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PS4 Neo: Everything We Know About the New Sony Console

PS4 Neo: Everything We Know About the New Sony Console

There have been rumours of an updated PlayStation for a very long time now, and the only reason it’s confirmed as existing is because everyone thought it would be at E3 and good ol’ Andrew House didn’t want the punters disappointed when it wasn’t. The PlayStation 4 Neo, also known as PS4.5 and PS4k, has almost no confirmed info so far, because Sony is keeping very tight lipped. But there are some huge leaks, rumours, and one or two actual verified facts that paint a picture, or at least watercolour sketch, of what to expect from the PlayStation Neo.

When is the PlayStation Neo out?

The most pressing question is also the one with the least concrete answer. There are, however, enough rumours and circumstantial evidences floating around to suggest a release date as soon as this Christmas season.

The most compelling is the massive leak Giant Bomb got hold of all the way back in April. They received documents suggesting that from October this year all games made for the PS4 will also need to run at a higher spec mode for the PlayStation Neo, and there aren’t many reasons they’d need to do that unless the Neo was actually there for them to run on. There are multiple rumours from various ‘sources’ flying around that Neo is planned to have a 2016 release.

Now, while Sony hasn’t confirmed any dates, there are some events that definitely are happening in the latter half of the year, and seem more significant in light of the rumours. Firstly, Sony hasn’t confirmed when it’s doing its European Press conference, but all the likely candidates are in or around October. Sony has a (small) presence at Gamescom in August, Tokyo Game Show is running from September 15 – 18, and Paris Games Week (which Sony held the 2015 conference at) is October 27 – 31. Secondly, PlayStation VR launches on October 13. Be honest: would you be massively surprised if Sony used one event to show off PS VR as well as how powerful the new console is?

Add to that Andrew House coyly discussing “how Apple has very cleverly and elegantly managed the ‘available now’ approach” with its announcements and an end of year launch for the Neo doesn’t sound outlandish. Because the PlayStation Neo will give extra “graphic fidelity” and make games “play an awful lot prettier” it would make sense to launch PSVR with the Neo, since many VR users will want the best possible experience they can, and one source is saying PSVR is almost the entire reason the Neo exists.

How much will the PlayStation Neo cost?

That, again, we do not know, but at least in this case we have some more defined parameters from Andrew House speaking to the Financial Times, i.e. it’ll be more expensive than the standard PS4, currently $350. At launch the PS4 was $399 (£349), for some context, but we wouldn’t be that surprised if it’s higher than that – it looks likely Sony is launching its new console before Xbox this time, so won’t get the benefit of seeing a competitor screw up first.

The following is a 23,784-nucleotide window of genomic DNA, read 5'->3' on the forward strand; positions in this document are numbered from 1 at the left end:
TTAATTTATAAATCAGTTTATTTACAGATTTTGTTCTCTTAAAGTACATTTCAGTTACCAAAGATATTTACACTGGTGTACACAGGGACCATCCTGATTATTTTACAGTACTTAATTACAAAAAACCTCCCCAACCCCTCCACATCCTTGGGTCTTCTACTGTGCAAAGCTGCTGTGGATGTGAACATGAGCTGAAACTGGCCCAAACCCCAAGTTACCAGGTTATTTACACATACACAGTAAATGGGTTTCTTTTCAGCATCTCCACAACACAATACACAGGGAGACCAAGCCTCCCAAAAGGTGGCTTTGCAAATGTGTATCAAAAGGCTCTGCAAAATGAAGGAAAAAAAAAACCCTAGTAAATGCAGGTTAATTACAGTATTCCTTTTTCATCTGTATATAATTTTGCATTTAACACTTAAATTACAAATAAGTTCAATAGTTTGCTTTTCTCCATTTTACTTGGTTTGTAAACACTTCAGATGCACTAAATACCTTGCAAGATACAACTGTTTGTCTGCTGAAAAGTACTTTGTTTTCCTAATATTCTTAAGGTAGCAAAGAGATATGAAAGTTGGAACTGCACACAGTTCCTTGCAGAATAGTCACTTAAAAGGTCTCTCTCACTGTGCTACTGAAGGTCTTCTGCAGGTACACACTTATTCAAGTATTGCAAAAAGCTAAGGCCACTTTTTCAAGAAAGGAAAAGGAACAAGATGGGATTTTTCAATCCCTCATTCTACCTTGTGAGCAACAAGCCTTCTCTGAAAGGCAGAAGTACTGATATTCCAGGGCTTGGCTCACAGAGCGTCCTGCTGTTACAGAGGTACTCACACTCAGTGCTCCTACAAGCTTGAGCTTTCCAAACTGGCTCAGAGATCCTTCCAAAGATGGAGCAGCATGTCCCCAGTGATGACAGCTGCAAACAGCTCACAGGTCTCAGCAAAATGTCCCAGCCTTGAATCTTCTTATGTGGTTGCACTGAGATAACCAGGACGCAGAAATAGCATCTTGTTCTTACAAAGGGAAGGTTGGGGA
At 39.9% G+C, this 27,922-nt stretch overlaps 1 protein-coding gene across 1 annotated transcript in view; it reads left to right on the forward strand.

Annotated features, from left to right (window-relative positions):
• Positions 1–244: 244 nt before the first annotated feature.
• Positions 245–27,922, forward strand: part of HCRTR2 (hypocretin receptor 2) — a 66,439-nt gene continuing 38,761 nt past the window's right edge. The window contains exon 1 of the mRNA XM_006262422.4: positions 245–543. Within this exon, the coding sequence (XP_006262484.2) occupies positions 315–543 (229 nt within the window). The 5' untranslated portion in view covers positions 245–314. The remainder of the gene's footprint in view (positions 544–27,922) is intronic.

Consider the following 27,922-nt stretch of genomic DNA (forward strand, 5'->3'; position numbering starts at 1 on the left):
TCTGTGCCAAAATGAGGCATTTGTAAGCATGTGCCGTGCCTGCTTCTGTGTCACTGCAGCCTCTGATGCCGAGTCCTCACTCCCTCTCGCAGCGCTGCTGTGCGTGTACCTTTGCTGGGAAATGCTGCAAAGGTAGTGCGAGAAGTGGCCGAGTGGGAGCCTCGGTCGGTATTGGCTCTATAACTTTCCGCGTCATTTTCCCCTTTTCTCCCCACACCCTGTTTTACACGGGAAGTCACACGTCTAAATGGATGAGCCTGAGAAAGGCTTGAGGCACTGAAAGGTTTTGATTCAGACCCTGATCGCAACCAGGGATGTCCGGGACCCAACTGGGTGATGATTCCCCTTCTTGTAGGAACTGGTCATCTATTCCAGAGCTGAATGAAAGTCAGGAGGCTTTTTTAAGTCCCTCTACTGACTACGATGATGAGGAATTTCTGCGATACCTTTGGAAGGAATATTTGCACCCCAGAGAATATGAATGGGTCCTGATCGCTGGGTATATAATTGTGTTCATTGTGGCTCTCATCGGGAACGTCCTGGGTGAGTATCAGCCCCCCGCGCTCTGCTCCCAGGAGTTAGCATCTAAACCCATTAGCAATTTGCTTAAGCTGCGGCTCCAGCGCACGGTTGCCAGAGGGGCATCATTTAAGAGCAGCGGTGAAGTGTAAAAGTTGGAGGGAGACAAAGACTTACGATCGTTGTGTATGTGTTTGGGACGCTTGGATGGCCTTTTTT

Given that the PSVR has the $399 price tag at its own upcoming launch, if Sony does end up bringing the Neo out around the same time that’s a hefty outlay for buyers if they want to get both but, similar to the Xbox approach, Andrew House seems to be cautiously pushing the Neo as a high end alternative version of the PS4. It’s also possible that, if PSVR really is the primary reason for the Neo, Sony will offer some kind of bundle to tempt consumers in.

How powerful is the PlayStation Neo?

No one knows for sure, because Sony hasn’t dropped a teaser trailer splashing around how many teraflops the Neo has. Digital Foundry did a breakdown, early on, which argued that the new tech available would make the Neo more powerful, but not enough to support native 4k gaming 4k-is-real-but-why-is-sony-making-it” target=”_blank”>”at the same quality level as current 1080p titles”, i.e. it would look good but run bad. Newer leaks of the supposed specs, however, are more powerful and would support native 4k a bit more successfully. Some calculations tentatively calculating the Neo as having just over four teraflops of power, which is way more than the PS4 but less than the six that Xbox’s Project Scorpio is touting.

Should I keep my PS4?

Like with Xbox’s Project Scorpio, the current info (i.e. the massive leaks) are saying that there won’t be any Neo exclusives, and games that come out will have to run on both Sony consoles. House and other execs have been talking (when they do talk) about how the Neo is in addition to, not a replacement for, the other consoles and that the lifecycle of the PS4 will not be shortened as a result of this, which is uncannily similar to the approach Xbox are taking in talking about Project Scorpio.

Sony has reportedly looked into ‘forwards compatibility’ with the option of patching older games to run on the Neo if you decide to upgrade. If you grab the Neo without owning a 4k TV then based on the theoretical specs out there you’ll still see improvements in stuff like the frame rate. But basically, you should probably wait until the Neo is actually formally announced before you do anything rash.


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